One example of CCGT’s outreach to other disciplines is a course cotaught by Carbajales-Dale and Natallia Sianko, assistant professor in the Department of Sociology, Anthropology, and Criminal Justice at Clemson University. The class—Globalization & Social Change: Intro to GIS for Public Health, Visualization for the Social Sciences—is an interdisciplinary approach to teaching students theory and technology. The purpose of GIS in this course is to show students how to use ArcGIS StoryMaps as a tool to develop their final project. During the technical session, students set up their accounts and create a practice map.

An aerial image of campus with a teal grid placed over it and a pop-up showing a close-up aerial image of that space
High-resolution aerial imagery taken by drones helps facilities staff see where maintenance is needed.

“Social science students typically have a solid theoretical understanding of how the world works or should work, and ‘hard science’ majors often have a very focused view of how a specific process works. It can be difficult to pair up these two perspectives,” said Sianko. “The collaboration is a perfect example of connecting the course content with technology to address challenges.”

Sianko and Carbajales-Dale have collaborated multiple times on research and course content development for graduate students. In one instance, the pair worked together on a session that was part of a five-week-module class. Carbajales-Dale taught a session that introduced social science graduate students to the graphic exploration and presentation of quantitative and qualitative data.

“Patricia’s class was a perfect illustration of how to apply an interdisciplinary approach using a real example from our life today, here and now,” Sianko said.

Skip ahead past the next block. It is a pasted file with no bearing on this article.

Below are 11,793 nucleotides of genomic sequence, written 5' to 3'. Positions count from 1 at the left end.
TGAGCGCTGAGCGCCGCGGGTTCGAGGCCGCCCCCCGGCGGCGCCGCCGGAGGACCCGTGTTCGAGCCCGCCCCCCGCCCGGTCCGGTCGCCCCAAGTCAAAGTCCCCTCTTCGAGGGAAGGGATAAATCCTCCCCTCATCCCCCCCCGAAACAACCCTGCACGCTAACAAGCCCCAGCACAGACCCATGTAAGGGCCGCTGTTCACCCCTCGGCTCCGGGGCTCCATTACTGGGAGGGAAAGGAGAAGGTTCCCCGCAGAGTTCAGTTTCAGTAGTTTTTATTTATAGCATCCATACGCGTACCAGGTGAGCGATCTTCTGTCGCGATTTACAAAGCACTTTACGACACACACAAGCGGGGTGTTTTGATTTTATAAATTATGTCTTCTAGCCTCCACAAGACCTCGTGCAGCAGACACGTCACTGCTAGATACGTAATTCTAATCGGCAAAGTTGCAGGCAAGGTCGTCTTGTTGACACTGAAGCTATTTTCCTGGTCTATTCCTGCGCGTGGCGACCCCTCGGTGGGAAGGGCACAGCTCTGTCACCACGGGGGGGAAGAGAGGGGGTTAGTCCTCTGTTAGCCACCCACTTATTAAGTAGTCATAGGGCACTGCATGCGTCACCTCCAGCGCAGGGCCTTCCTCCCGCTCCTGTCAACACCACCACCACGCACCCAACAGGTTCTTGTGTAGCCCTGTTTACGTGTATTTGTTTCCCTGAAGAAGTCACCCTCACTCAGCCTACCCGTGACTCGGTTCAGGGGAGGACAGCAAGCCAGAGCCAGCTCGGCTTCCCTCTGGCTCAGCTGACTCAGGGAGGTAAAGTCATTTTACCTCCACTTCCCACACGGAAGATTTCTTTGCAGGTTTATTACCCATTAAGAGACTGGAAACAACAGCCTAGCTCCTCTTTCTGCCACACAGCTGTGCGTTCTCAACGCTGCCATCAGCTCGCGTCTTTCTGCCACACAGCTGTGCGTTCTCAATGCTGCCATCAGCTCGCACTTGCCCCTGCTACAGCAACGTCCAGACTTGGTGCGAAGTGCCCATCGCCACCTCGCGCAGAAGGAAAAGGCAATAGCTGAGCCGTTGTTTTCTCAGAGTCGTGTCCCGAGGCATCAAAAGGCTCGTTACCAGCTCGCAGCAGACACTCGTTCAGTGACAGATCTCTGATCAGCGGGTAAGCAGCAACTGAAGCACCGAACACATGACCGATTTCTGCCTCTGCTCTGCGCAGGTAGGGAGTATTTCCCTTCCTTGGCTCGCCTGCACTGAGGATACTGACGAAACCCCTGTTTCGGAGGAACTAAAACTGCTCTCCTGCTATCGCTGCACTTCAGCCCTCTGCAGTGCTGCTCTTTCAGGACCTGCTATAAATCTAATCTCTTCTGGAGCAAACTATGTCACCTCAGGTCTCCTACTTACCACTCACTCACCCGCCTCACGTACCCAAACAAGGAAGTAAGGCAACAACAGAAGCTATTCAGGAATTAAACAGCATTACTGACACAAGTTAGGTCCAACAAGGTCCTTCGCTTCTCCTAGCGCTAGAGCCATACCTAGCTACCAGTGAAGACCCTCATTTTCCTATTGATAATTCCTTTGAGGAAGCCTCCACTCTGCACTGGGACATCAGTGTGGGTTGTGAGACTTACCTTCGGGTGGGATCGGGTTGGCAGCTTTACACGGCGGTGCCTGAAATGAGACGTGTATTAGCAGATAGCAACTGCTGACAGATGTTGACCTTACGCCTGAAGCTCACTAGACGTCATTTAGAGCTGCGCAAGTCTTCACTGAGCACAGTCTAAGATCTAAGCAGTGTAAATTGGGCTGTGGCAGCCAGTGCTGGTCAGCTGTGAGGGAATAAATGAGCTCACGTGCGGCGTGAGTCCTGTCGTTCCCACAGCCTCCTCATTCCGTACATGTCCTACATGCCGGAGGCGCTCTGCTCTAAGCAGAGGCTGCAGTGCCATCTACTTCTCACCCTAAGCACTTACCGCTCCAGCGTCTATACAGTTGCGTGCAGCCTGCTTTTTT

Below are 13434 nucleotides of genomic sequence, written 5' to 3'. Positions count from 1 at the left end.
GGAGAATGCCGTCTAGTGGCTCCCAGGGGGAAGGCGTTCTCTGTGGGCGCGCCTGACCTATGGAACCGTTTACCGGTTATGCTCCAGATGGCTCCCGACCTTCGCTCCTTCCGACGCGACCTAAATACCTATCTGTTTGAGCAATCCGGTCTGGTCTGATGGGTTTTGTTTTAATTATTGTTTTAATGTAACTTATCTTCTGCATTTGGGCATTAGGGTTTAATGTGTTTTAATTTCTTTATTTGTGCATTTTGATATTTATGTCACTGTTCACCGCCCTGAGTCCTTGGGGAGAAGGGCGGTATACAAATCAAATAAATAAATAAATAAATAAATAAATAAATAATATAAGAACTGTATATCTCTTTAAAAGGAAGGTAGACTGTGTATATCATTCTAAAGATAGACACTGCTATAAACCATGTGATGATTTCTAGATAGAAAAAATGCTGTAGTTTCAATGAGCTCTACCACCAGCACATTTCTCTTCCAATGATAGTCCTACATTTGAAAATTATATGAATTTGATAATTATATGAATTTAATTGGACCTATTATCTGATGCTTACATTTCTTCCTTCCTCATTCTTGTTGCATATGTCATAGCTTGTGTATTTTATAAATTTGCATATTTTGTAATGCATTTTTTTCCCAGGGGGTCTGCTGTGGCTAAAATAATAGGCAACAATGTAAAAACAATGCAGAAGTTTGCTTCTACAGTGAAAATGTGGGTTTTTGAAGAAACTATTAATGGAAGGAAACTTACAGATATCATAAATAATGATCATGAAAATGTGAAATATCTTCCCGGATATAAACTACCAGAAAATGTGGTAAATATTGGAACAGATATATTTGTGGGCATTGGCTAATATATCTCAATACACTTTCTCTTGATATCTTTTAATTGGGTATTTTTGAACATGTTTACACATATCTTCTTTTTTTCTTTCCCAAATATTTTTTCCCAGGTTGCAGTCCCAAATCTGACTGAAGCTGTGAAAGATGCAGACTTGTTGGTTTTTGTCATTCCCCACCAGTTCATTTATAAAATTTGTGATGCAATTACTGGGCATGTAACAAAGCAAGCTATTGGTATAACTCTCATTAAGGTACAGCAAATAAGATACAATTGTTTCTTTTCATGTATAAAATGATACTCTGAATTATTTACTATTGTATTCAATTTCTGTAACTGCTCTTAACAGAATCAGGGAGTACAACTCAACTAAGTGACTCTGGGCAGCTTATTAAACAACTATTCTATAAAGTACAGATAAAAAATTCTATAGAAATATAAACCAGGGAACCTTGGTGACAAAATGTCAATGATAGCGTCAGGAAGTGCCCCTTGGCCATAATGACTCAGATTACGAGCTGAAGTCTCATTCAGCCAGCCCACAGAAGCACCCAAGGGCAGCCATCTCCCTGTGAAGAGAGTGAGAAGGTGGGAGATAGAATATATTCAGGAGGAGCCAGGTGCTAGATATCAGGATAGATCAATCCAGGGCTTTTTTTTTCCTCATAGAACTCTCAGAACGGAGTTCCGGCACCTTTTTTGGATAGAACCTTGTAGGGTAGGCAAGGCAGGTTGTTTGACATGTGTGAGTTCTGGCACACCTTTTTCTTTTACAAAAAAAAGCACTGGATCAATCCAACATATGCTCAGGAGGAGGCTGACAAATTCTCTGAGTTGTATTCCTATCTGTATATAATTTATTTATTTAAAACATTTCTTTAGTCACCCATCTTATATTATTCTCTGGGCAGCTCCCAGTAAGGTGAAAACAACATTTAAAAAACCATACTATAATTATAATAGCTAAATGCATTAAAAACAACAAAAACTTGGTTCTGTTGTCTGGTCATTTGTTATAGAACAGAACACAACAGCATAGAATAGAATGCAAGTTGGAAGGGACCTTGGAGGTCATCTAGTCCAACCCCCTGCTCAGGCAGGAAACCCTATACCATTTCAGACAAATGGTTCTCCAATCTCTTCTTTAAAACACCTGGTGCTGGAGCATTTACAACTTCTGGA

Carbajales-Dale hopes to continue offering GIS in non-science, technology, engineering, and mathematics (STEM) courses with a future goal to extend services to the school of business.

CCGT received recognition from Esri as an official development center in 2019 and has made a lasting impact on Clemson University. To meet expanding GIS needs, the center established a GeoAmbassador program, which empowers students, postdoctoral researchers, and faculty members who have experience with GIS or other spatial skills to create workshops to teach their peers. The center also sponsors a student-led group called the Clemson Mappers, which promotes spatial thinking and GIS on campus. Despite the pandemic, in 2020, CCGT had over 1,388 students attend its workshop series, including 55 faculty members, and hit a new attendance record for the first workshop of the series.

As the world grapples with complex challenges, from COVID-19 to climate change and population growth, higher education institutions will continue to find creative ways to empower students to be future leaders and problem solvers. Many will follow the lead of Clemson University, imparting knowledge, skills, and the use of technology tools like GIS. This trend toward interdisciplinary collaboration bodes well for a future in which experts across industries and nations can work together on important issues.